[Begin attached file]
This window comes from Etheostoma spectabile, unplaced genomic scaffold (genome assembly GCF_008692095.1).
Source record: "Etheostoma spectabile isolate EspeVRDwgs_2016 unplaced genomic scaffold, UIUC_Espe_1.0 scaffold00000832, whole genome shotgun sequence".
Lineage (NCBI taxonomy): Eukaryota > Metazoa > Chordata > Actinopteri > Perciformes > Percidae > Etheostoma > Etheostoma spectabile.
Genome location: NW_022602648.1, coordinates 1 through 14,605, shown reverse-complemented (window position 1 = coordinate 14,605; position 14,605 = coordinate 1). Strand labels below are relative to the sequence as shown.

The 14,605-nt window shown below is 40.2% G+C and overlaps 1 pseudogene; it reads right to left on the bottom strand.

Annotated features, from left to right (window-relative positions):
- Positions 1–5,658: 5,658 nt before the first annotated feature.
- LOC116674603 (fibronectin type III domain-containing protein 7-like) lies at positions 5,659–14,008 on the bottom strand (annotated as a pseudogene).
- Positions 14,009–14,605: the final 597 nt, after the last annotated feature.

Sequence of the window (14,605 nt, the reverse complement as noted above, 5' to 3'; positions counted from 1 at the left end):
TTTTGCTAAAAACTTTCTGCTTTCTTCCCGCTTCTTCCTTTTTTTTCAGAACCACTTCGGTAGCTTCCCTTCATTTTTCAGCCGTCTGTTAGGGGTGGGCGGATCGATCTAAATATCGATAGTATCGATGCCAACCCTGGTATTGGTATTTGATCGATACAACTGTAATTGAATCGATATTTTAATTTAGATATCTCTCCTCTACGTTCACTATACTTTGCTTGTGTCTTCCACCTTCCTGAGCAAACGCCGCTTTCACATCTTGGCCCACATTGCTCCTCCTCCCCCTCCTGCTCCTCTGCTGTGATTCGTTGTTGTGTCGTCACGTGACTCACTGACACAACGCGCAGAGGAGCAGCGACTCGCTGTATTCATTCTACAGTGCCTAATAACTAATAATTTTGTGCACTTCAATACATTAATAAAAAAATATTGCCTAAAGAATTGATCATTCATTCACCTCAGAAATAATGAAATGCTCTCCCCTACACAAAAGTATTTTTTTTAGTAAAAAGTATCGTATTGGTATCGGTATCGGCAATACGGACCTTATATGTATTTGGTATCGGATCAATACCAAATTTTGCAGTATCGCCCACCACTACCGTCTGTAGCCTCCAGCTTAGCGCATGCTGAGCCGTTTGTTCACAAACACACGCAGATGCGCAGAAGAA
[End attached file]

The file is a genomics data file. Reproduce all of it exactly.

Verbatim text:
This window comes from Etheostoma spectabile, unplaced genomic scaffold (genome assembly GCF_008692095.1).
Source record: "Etheostoma spectabile isolate EspeVRDwgs_2016 unplaced genomic scaffold, UIUC_Espe_1.0 scaffold00000832, whole genome shotgun sequence".
Lineage (NCBI taxonomy): Eukaryota > Metazoa > Chordata > Actinopteri > Perciformes > Percidae > Etheostoma > Etheostoma spectabile.
Genome location: NW_022602648.1, coordinates 1 through 14,605, shown reverse-complemented (window position 1 = coordinate 14,605; position 14,605 = coordinate 1). Strand labels below are relative to the sequence as shown.

The 14,605-nt window shown below is 40.2% G+C and overlaps 1 pseudogene; it reads right to left on the bottom strand.

Annotated features, from left to right (window-relative positions):
- Positions 1–5,658: 5,658 nt before the first annotated feature.
- LOC116674603 (fibronectin type III domain-containing protein 7-like) lies at positions 5,659–14,008 on the bottom strand (annotated as a pseudogene).
- Positions 14,009–14,605: the final 597 nt, after the last annotated feature.

Sequence of the window (14,605 nt, the reverse complement as noted above, 5' to 3'; positions counted from 1 at the left end):
TTTTGCTAAAAACTTTCTGCTTTCTTCCCGCTTCTTCCTTTTTTTTCAGAACCACTTCGGTAGCTTCCCTTCATTTTTCAGCCGTCTGTTAGGGGTGGGCGGATCGATCTAAATATCGATAGTATCGATGCCAACCCTGGTATTGGTATTTGATCGATACAACTGTAATTGAATCGATATTTTAATTTAGATATCTCTCCTCTACGTTCACTATACTTTGCTTGTGTCTTCCACCTTCCTGAGCAAACGCCGCTTTCACATCTTGGCCCACATTGCTCCTCCTCCCCCTCCTGCTCCTCTGCTGTGATTCGTTGTTGTGTCGTCACGTGACTCACTGACACAACGCGCAGAGGAGCAGCGACTCGCTGTATTCATTCTACAGTGCCTAATAACTAATAATTTTGTGCACTTCAATACATTAATAAAAAAATATTGCCTAAAGAATTGATCATTCATTCACCTCAGAAATAATGAAATGCTCTCCCCTACACAAAAGTATTTTTTTTAGTAAAAAGTATCGTATTGGTATCGGTATCGGCAATACGGACCTTATATGTATTTGGTATCGGATCAATACCAAATTTTGCAGTATCGCCCACCACTACCGTCTGTAGCCTCCAGCTTAGCGCATGCTGAGCCGTTTGTTCACAAACACACGCAGATGCGCAGAAGAA